Le Superstizioni Italiane
(buona fortuna = good luck sfortuna = bad luck)
Italians are superstitious and they share some of the well-known beliefs such as:
a. Do not open an umbrella indoors.
b. To break a mirror will bring seven years of bad luck.
c. Do not walk under a ladder.
But there are some Italian superstitions........
1. In addition to the number 13, in Italy the number 17 is considered unlucky. If given the choice, Italians will avoid having a room number, ticket, etc. with the number 17 on it. This belief originates from Ancient Rome and the Latin word VIXI, meaning 'I lived'. In modern Italian - vissi.
In Roman numerals the number 17 is XVII and they are contained in the word VIXI. That is to say, these numerals are associated with the meaning ' I have already lived' and 'I am no longer living'.
In Italy, Friday 17th. (il venerdì 17) is the most feared date.
2. It is considered lucky to eat lentils and to wear the colour red on the first day of the new year. This will bring good fortune during the next twelve months.
3. On the night of 10 August (the feast day of Saint Lawrence) Italians look up at the sky hoping to see a shooting-star as this is considered to be lucky. The way to say 'shooting star' in Italian is 'stella cadente' which literally means 'falling star.'
Saint Lawrence - San Lorenzo - is the patron saint of Rome and the shooting-stars represent the sparks of fire at the scene of his martyrdom which took place in Rome on 10 August in the year 258 AD.
4. You should not receive anything 'sharp' as a gift. This includes objects such as a comb, a brooch, a needle, a hair pin, etc. In order to avoid the bad luck, you must give a coin (una moneta) to the person who has given you the item. That way, you are buying the item rather than receiving it as a gift.
5. In Italy, a black cat - un gatto nero - is considered unlucky, including if it crosses the road in front of you. This is the opposite of the superstition in the United Kingdom and in other countries that a black cat is lucky!
6. In Italy, it is considered unlucky to place bread 'upside down' (capovolto) on the table. In addition, when you are placing the silverware on your plate, be careful that it does not form a cross as this is considered an unlucky gesture.
7. In Italy, it is considered lucky to touch something made from iron. This is the equivalent of 'touching wood'. Instead of saying 'Touch wood!', Italians say 'Tocca ferro!' ('Touch iron!')
8. It is considered unlucky to change or wash your bed linen on a Friday. It is also considered unlucky if three people are involved in making a bed.
9. If you spill salt, it is considered unlucky. In ancient times, salt was very precious, like money. The Italian word for 'salt' is il sale. The word 'salary' originates from the currency of salt. If you spill salt, you must throw some backwards over each shoulder in order to avoid bad luck.
It is also considered unlucky to spill oil.
10. An Italian symbol of good luck is the ladybird - la coccinella.
11. Italians believe in a form of bad luck called il malocchio - meaning 'the evil eye.' They believe that envious people can look upon somebody's success, wealth, property, happiness, etc. and cause them to have misfortune, just by being so jealous and envious of what they see.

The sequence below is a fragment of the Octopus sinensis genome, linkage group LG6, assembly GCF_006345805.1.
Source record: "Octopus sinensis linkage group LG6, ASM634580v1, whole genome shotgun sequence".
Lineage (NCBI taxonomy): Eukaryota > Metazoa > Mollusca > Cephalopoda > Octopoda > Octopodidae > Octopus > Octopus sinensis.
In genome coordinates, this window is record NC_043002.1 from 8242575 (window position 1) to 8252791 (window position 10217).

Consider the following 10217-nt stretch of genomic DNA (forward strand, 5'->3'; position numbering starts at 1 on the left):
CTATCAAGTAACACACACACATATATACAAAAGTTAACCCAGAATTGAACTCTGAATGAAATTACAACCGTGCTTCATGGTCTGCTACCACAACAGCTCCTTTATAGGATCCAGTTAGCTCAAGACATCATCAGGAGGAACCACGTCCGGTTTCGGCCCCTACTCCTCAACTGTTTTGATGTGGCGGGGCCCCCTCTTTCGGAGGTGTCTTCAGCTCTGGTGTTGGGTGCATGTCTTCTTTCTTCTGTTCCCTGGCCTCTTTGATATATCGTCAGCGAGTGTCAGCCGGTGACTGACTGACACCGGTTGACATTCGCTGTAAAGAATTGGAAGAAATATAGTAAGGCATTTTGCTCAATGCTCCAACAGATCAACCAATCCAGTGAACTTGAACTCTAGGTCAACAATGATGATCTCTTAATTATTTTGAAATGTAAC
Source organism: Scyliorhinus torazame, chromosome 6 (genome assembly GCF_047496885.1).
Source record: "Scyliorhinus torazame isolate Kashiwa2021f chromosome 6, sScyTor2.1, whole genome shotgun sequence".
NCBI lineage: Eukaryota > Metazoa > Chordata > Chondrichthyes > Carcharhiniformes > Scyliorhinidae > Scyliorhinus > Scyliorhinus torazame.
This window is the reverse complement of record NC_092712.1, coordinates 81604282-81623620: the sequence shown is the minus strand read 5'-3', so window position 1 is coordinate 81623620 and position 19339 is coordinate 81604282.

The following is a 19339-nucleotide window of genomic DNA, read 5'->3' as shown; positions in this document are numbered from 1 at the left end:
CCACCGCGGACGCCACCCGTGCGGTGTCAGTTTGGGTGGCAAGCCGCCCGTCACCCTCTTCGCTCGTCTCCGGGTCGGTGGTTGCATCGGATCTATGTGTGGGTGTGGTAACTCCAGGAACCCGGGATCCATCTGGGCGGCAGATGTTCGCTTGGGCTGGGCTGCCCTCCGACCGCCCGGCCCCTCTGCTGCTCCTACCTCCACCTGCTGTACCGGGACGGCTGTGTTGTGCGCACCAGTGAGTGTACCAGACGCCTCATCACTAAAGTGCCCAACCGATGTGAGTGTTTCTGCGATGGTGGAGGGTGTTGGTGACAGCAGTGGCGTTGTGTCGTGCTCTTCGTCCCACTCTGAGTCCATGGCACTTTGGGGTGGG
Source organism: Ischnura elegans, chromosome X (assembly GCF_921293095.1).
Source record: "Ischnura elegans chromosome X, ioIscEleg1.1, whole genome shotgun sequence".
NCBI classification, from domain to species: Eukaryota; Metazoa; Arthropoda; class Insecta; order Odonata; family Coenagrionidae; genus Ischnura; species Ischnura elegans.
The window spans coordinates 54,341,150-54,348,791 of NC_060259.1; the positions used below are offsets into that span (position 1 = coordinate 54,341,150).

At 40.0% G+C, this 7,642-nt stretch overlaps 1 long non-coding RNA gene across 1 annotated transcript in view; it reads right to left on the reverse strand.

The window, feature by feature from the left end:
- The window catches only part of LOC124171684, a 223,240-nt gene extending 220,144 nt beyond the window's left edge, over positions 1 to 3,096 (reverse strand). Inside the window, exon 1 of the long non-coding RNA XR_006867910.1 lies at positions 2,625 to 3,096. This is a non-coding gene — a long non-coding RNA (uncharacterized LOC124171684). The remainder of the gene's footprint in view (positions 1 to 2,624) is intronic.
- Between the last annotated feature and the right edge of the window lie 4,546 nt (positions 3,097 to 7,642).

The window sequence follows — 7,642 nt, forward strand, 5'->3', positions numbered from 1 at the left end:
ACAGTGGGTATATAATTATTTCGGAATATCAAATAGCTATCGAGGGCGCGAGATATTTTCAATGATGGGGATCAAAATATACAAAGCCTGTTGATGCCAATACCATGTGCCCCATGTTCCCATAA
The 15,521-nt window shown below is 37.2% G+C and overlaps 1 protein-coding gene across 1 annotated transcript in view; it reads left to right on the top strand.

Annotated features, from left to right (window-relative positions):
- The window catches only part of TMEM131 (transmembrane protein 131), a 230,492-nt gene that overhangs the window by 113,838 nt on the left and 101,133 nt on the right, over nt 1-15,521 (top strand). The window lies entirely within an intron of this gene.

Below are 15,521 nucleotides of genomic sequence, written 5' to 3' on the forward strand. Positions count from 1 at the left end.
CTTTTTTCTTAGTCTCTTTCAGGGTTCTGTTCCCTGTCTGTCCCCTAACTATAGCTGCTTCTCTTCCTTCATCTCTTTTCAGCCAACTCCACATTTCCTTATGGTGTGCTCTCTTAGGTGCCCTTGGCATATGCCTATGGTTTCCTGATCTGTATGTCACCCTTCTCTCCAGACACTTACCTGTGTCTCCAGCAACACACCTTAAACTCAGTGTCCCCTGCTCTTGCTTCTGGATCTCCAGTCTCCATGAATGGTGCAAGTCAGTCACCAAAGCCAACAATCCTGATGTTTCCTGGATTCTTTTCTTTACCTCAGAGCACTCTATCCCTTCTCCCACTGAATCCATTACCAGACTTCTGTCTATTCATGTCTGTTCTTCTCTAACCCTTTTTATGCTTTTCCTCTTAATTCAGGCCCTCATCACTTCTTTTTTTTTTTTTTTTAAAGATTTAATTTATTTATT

In order to protect themselves, Italians carry or wear amulets to ward off 'il malocchio.' One of the most commonly-used amulets is in the shape of a little horn, known as un cornicello or un cornetto.
In the Italian region of Sardegna (Sardinia), there is also a special recipe to ward off il malocchio. It is referred to as 'la medicina' - the medicine. The recipe is usually taught by a mother to a daughter and continued down through the generations. Each family has their own special, secret way of preparing la medicina but it normally consists of using a bowl of water, drops of oil and prayers. The size of the drops of oil, when they react on the water, will indicate how much bad luck has been wished upon a person.
La medicina is repeated until the oil drops are small and do not expand on the water, meaning that the bad luck has gone away.
12. An Italian belief is that, if you wear an item of clothing inside-out (al rovescio), it will bring good luck and protect against misfortune!
13. Italians believe that Tuesday and Friday are the least lucky days of the week. There is a proverb:
Né di Venere né di Marte, non si sposa non si parte, né si dà principio all’arte.
Neither on Friday nor Tuesday, should you get married or set off on a journey, or begin a new project.
For this reason, Italians will avoid moving house or arranging an important event on those two days.
14. To walk in the rain is considered lucky. There is an Italian saying:
Sposa bagnata, sposa fortunata.
Wet bride, lucky bride.
15. It is considered unlucky to place a hat on a bed.
16. It is considered unlucky to say 'Buona fortuna!' meaning 'Good luck!' Instead, Italians say 'In bocca al lupo!' - meaning 'In the wolf's mouth!' when they wish somebody good luck. The way in which to reply is 'Crepi il lupo!' meaning 'May the wolf die.'
17. When visiting the Trevi Fountain in Rome, the tradition is to turn your back to it, close your eyes and throw a coin over your left shoulder (using your right hand) into the water. It is believed that this will bring you the good fortune to return to Rome one day!
If you decide to throw a second coin into the fountain, this will bring you the good fortune to fall in love with someone!
If you decide to throw a third